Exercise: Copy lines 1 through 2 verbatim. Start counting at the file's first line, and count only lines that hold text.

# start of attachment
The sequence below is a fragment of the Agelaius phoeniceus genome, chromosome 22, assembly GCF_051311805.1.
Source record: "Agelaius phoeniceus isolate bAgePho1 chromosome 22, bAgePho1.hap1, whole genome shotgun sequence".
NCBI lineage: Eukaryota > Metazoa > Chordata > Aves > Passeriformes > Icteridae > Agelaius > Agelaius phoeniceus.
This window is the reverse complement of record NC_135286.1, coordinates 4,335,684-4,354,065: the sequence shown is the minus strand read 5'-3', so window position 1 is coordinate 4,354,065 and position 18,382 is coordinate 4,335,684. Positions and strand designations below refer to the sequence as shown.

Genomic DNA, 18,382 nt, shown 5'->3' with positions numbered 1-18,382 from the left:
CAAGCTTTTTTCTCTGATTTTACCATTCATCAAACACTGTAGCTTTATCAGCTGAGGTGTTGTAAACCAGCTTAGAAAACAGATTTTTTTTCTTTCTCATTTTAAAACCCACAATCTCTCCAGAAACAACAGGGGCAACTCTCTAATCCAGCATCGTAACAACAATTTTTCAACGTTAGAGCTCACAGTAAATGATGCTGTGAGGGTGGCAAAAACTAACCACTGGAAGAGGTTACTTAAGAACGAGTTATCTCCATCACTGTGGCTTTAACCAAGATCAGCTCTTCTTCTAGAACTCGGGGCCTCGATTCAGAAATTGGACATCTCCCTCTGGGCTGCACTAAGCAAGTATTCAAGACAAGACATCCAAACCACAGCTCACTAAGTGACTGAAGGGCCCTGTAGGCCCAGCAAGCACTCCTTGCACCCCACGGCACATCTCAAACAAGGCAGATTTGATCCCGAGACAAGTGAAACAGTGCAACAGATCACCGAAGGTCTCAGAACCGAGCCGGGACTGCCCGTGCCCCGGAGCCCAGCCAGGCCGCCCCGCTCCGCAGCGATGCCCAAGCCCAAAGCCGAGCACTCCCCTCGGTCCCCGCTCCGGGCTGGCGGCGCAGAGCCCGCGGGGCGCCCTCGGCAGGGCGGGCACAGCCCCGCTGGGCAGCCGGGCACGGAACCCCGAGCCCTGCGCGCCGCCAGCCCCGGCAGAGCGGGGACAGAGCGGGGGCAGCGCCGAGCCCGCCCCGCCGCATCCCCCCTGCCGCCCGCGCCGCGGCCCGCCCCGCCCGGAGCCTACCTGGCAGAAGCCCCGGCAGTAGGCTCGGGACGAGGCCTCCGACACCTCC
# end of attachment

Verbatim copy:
The sequence below is a fragment of the Agelaius phoeniceus genome, chromosome 22, assembly GCF_051311805.1.
Source record: "Agelaius phoeniceus isolate bAgePho1 chromosome 22, bAgePho1.hap1, whole genome shotgun sequence".